• I also want to take a little time to praise Fran Fraschilla for not being a terrible basketball commentator. All throughout the game Fraschilla frequently talked about how Iowa was abusing the back line of Ohio State's zone, pointed out Iowa's impeccable ball movement, complained when Iowa started settling for long, contested jump shots instead of attacking the rim, and he even mentioned at halftime that Iowa was rebounding 50% of their missed shots. Hell, he even gave the viewers an idea of what the national average on that stat was so they had a baseline to compare Iowa's performance to. That made the nerd in me absolutely ecstatic. Sure, he threw in the usual talking points, like how Fran's nickname in college was "White Magic." Still, though, it's not often we get someone who can drop that much knowldege during a telecast, and it was sure a hell of a lot better than listening to Dick Vitale defend Roy Willams' "integrity" when it comes to educating young collegiate athletes.
  • After this win I imagine that some folks will try to diminish it by saying that Ohio State was overrated. And, while I would agree that they were probably a bit overrated after playing a weak non-conference schedule, these Buckeyes are still a very good team with a lot of young talent on the roster. I think this was a very nice road win for our beloved Hawkeyes, and I wouldn't be surprised if Ohio State was a very scary team come March.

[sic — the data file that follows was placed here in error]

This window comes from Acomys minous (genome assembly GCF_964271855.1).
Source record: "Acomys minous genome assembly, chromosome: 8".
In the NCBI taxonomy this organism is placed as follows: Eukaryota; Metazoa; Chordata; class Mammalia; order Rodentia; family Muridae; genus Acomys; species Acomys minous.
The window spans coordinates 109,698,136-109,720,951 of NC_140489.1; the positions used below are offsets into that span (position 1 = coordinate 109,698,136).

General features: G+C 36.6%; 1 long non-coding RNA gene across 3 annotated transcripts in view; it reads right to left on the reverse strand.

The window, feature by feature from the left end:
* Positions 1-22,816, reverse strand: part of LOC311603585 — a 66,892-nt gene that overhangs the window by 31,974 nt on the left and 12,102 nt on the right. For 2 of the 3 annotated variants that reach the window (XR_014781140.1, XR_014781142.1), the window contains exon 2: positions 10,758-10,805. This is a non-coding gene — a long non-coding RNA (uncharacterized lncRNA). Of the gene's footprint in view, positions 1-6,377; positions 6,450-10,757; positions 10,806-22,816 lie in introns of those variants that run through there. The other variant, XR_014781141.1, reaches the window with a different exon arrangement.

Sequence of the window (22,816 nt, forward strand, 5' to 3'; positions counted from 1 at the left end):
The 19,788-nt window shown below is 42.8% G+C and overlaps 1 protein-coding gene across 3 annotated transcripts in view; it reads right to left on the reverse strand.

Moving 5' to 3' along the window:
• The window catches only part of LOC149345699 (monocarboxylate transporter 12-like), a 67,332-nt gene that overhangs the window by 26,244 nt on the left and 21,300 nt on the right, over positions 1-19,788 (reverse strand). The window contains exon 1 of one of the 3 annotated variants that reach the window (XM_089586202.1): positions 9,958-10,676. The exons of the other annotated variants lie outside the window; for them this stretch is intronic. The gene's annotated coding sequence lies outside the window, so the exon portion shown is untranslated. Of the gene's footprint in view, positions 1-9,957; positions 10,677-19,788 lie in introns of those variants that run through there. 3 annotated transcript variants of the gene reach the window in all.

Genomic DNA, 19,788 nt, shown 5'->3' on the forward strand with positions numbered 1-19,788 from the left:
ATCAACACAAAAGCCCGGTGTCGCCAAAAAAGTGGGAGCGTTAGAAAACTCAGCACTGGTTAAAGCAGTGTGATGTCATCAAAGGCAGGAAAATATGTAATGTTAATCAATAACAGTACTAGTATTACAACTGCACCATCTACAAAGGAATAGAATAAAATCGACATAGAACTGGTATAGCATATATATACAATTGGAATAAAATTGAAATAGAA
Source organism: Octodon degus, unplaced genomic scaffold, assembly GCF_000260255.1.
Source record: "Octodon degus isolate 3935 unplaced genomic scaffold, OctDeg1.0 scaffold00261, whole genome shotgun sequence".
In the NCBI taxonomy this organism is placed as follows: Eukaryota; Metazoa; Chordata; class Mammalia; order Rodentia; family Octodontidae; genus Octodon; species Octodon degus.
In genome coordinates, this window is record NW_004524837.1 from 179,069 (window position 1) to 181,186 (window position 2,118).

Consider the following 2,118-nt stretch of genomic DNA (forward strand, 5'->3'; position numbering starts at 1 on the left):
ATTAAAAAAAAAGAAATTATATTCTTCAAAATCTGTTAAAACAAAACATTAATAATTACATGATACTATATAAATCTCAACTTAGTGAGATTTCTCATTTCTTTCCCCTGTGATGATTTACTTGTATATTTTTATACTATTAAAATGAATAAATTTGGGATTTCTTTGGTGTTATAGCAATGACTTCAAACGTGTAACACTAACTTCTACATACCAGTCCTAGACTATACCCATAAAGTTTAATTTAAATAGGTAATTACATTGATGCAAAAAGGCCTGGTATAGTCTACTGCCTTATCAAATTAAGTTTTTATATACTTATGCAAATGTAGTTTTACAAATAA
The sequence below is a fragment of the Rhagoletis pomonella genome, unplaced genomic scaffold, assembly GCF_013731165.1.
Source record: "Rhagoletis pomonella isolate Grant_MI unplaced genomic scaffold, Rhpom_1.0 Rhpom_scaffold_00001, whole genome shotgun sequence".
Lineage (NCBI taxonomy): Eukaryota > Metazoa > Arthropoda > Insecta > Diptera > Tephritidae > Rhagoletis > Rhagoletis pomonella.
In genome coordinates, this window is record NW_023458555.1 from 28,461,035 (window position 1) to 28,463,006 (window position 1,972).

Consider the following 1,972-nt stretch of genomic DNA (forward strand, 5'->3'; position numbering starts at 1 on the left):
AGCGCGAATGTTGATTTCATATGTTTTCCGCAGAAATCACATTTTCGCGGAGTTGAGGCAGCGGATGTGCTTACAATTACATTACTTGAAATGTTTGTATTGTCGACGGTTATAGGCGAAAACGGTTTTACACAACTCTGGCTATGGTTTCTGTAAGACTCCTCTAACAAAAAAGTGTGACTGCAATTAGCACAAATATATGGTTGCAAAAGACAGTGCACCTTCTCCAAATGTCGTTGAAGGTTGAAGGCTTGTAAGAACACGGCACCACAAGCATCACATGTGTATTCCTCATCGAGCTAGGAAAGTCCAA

• This was a game in which Iowa finally lived up to their offensive potential against a non-terrible team. December has been a terrible month for the offense, as Uthoff has been a bit off, Woodbury has struggled, and Oglesby has continued to slump. Two of those three stepped up against Ohio State and the offense looked much better, as a result. This team is capable of playing this well on offense on a regular basis if they continue to put an emphasis on higher percentage shots and avoiding contested jumpers. Will this be a turning point in the season or just a one game apparition? That will be a key question for their success as the season goes on.
  • Aaron White had 4 dunks against Ohio State, which brings him up to 25 on the year. Here is the updated Dunk-O-Meter:
Aaron White Dunk-O-Meter Freshman Sophomore Junior Senior Career
Dunks 32 56 51 25 164
Field Goals Made 136 140 143 65 484
Dunk Rate 23.5% 40.0% 35.7% 38.5% 33.9%

  • White also joined some nice company after this game:

  • Gabe Olaseni did not log a blocked shot against Ohio State, marking only the second game all year that he has not logged one. Don't worry. He still has the 14th best blocked shot rate in the nation, according to Kenpom.
  • Speaking of Kenpom, this victory on the road against Ohio State, moved Iowa from #41 in the nation up to #33. Their offense also jumped from #112 to #67. His model's updated projection for Iowa is now 20-11 on the year, and 11-7 in Big Ten play.

That's enough for now. The Hawkeyes get almost a week off to enjoy a nice road victory and prepare for the Cornhuskers of Nebraska to invade Iowa City. Nebraska's offense is pretty awful, but their defense has the ability to keep them in the game. If Iowa's offense performs like they did against Ohio State, they could come away with an easy double-digit victory. If it doesn't, we could be in for another slow-tempo, low-scoring affair, like we saw against Northern Iowa. Let's go ahead and just hope for the former.